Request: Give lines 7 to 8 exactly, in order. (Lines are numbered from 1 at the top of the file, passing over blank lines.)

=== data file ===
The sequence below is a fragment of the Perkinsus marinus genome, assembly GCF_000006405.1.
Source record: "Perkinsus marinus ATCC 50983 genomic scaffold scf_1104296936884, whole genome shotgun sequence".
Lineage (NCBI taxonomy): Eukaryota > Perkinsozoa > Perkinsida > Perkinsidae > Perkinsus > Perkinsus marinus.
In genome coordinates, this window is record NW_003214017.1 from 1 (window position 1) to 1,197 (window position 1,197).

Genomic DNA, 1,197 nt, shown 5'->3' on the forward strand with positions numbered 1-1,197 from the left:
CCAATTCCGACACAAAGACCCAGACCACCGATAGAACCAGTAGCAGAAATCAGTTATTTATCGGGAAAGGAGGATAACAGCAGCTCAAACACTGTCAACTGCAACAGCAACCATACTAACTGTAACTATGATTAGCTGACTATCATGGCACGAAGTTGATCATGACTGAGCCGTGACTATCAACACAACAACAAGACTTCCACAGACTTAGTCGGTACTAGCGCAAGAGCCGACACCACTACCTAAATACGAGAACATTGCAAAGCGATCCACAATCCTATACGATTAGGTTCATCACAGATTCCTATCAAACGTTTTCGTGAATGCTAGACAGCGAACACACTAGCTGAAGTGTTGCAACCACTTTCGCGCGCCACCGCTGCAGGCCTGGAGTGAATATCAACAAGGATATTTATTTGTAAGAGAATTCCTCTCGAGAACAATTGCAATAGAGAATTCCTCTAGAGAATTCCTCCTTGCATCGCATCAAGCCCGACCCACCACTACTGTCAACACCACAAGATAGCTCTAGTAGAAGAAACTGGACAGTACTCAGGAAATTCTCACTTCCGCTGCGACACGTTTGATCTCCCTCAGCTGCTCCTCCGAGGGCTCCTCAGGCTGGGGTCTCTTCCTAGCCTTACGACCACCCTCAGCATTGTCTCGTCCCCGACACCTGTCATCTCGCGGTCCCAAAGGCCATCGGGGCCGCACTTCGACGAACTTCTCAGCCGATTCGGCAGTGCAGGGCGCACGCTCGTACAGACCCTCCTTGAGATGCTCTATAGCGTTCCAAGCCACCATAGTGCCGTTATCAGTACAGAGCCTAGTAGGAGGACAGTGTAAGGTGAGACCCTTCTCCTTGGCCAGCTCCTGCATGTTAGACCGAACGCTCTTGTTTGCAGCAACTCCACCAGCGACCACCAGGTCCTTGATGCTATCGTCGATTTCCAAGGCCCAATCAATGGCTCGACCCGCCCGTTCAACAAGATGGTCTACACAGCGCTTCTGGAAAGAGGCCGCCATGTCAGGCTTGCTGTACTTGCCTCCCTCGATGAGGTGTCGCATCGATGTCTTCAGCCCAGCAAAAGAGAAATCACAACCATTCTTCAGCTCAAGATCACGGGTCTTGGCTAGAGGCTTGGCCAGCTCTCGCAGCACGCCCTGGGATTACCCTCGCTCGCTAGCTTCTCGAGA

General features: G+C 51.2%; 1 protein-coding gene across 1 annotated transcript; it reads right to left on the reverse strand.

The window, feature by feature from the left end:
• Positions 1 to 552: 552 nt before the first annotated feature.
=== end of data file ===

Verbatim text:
General features: G+C 51.2%; 1 protein-coding gene across 1 annotated transcript; it reads right to left on the reverse strand.

The window, feature by feature from the left end: